Thursday, August 9, 2007

Dispatch from Denver: Mayoral Leadership

One perk of attending the annual conference of the Governmental Research Association in Denver this week has been to hear a talk by Denver’s Mayor John Hickenlooper. Mayor Hickenlooper was re-elected to his second term with an incredible 87% of the vote, making him one of the most popular mayors in the history of this city…which is probably not entirely attributable to his ownership of a local brewpub.

Mayor Hickenlooper’s popularity is due, in part, to his reputation as a regional leader. His unique consensus-building style has led him to promise to Denver’s suburbs that the region’s largest city would only act on issues in the interest of the region as a whole, and would not work to benefit itself at the expense of its neighbors. So far Mayor Hickenlooper’s record has been impressive in terms of regional cooperation, and he enjoys broad support from his fellow Front Range mayors.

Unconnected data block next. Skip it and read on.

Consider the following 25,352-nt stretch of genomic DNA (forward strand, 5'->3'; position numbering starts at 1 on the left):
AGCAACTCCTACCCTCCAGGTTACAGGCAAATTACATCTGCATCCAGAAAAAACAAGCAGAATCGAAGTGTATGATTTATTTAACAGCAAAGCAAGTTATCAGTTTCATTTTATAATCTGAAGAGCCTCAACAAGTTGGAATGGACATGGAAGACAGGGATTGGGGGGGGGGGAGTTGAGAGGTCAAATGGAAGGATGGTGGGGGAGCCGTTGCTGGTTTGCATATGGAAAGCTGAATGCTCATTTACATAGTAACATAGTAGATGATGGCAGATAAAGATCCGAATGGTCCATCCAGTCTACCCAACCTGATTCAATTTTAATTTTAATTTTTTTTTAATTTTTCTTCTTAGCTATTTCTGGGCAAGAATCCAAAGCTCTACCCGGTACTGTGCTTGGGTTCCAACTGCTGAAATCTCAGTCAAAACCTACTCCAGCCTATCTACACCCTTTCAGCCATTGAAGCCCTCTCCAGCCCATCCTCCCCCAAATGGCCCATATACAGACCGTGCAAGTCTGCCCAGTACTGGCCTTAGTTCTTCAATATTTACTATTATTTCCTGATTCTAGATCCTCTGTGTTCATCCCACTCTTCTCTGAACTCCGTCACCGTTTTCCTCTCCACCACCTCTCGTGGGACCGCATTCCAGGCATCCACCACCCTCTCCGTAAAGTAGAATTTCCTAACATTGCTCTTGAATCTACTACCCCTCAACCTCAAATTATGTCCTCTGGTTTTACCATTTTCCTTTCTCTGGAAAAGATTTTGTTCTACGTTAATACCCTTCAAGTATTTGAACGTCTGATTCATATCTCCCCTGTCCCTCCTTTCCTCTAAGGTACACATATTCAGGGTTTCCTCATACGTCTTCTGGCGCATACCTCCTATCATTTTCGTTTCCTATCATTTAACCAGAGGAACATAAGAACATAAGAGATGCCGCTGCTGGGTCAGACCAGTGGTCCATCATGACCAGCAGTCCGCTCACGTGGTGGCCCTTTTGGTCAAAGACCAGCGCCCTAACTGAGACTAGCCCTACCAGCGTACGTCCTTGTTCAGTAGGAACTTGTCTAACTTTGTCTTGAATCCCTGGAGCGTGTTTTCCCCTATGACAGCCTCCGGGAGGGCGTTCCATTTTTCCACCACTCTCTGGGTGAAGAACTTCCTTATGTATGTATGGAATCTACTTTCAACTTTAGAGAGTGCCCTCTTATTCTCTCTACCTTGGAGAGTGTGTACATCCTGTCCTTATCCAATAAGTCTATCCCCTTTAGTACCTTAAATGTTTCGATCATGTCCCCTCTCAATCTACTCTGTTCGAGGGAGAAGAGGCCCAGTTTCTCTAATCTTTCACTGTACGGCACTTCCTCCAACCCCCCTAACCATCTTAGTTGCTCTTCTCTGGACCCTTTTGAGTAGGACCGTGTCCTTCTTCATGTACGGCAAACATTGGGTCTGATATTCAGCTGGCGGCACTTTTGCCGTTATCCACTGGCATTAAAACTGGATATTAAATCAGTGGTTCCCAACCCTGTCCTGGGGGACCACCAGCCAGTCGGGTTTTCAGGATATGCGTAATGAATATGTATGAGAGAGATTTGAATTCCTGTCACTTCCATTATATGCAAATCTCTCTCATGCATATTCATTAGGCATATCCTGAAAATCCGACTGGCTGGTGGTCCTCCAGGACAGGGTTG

An anecdote he told to explain his leadership philosophy is enlightening. He once read about a professor of communications in Wyoming who taught her students that to have an impact on their audience they should always speak about both the emotion they were striving to convey, and its opposite. For example, to inspire joy one should speak about joy in the context of despair. She then asked her class, “What about woe? What’s the opposite of woe?” To which someone in the back of the Wyoming classroom shouted, “Giddy-up!”

And that has been the Denver mayor’s guiding principle for the past 5 years…when faced with woe, you have to shout, “Giddy-up!” Perhaps the frontier has something to teach us Midwesterners.

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